My dad, Jim (James Colin Heaney) passed away suddenly on Feb. 23, 2007. It is now Nov. of 2008 and I am just now writing on my blog. I’ve done alot of writing, by hand, in my journals. One journal I began immediately after his death, and it contains stuff, memories, emotions, thoughts, questions, loss and tears, all written by hand. In various other journals I’ve written about my wonderings, questions, and loss, along the way. For whatever reason, I’ve decided today to type it in my blog. Maybe this seems more concrete, more out there, more integrating my loss and grief. I read an excellent book called “Fatherless Daughters” by Clea Simon that has helped companion me in my grief journey recently. I will always be my father’s daughter, but somehow I am journeying into a new time of the woman I am becoming. I am aware that this all coincides with mid – life. I’m trying to willingly embrace it as the middle years of opportunity.
My dad’s death
My dad died suddenly of a heart attack at a party at the Yacht Club the evening of Feb. 23. I was out with Dave. We had just seen the movie “Amazing Grace” and commented on how we both thought my dad would enjoy the movie. I had silenced my phone and headed off to dinner so didn’t even notice all of the messages until we were leaving the restaurant. That was awful. Later I felt badly about not having heard the messages earlier, all kinds of things. I still don’t like going much to restaurant Zoe – the food is incredible, but the memory there is hard. Telling my kids about my dad’s death (affectionately known to them as Shenner)was incredibly difficult. Oh how we all sobbed that next morning in our bed. Journeying with my mom through the past year and a half has been difficult. It is hard for me to see her so sad, and I love her dearly but get even more frustrated with her anxiety levels, which seems exasperated/exaggerated since my dads death. Picking my dads ashes up in the box at the funeral home, sucked. Nothing in life had prepared me for that, nor for the scattering of his ashes out in English Bay. I regret that I didn’t go see him laid out in the funeral home before he was cremated. I had never thought of it, and my mom immediately said ‘no’ when we were asked at the funeral home about that. That was also a completely surreal time. I’d never sat in a funeral home and had to go through the kind of arrangements you do when someone has died. It was the first time I ever wrote an obituary, planned a memorial, gathered photos for a DVD memory presentation, gathered music, fielded phone calls, picked out the clothes and shoes for my dad to be cremated in. Surreal, bizarre, alien……….those words probably best describe how I felt. I actually am not sure now how much I felt, so much as acted and followed through on just out of need. Shock – that’s what that was. The months after my dads death were very hard. I have never felt so exhausted, lonely, lost, questioning, wondering and empty. I know now that I was experiencing grief, and mourning, and at the same time grieving other losses and goodbyes in my life that I just hadn’t had connect with my head and heart. Going to grief counseling was a really helpful piece for me. Watching, and rewatching the DVD of my dad was healing, tearful, and painful. Choosing to invite friends over to ‘commemorate’ the first anniversary of his death was a powerful event for me. Writing about, looking at pictures, telling stories and remembering the impact that my dad’s life has had on me have all been helpful. There is more to write, but this is enough for today.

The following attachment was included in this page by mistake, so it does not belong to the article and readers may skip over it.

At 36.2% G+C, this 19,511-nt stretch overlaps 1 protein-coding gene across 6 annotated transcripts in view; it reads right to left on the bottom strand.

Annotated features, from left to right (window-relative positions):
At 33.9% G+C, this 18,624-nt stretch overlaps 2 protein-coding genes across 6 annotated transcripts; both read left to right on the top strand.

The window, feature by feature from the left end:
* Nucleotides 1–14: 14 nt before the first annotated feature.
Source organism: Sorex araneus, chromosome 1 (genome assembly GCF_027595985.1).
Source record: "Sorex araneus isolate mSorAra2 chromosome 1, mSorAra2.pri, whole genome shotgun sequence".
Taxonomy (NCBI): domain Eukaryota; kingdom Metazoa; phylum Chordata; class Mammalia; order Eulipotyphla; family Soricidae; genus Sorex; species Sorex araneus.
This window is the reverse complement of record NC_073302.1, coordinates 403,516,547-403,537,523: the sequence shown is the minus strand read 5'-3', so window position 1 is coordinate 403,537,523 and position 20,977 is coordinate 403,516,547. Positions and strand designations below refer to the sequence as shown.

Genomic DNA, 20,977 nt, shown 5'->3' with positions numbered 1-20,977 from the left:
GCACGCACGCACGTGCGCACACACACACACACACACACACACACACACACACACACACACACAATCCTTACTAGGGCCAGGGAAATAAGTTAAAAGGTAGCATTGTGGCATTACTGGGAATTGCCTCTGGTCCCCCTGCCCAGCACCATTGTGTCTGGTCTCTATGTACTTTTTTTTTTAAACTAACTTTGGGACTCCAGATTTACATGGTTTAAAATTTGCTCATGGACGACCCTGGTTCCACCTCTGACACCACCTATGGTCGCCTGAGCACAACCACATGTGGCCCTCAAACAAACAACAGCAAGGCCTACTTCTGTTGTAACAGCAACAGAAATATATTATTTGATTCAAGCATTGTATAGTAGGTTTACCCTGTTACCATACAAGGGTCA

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>You are a beautiful person Sharon, full of depth, richness and life. Thank you for sharing this part of your life with us. Thank you for bravery and honesty. I miss sennor and am so grateful for the way he still touches my life through you.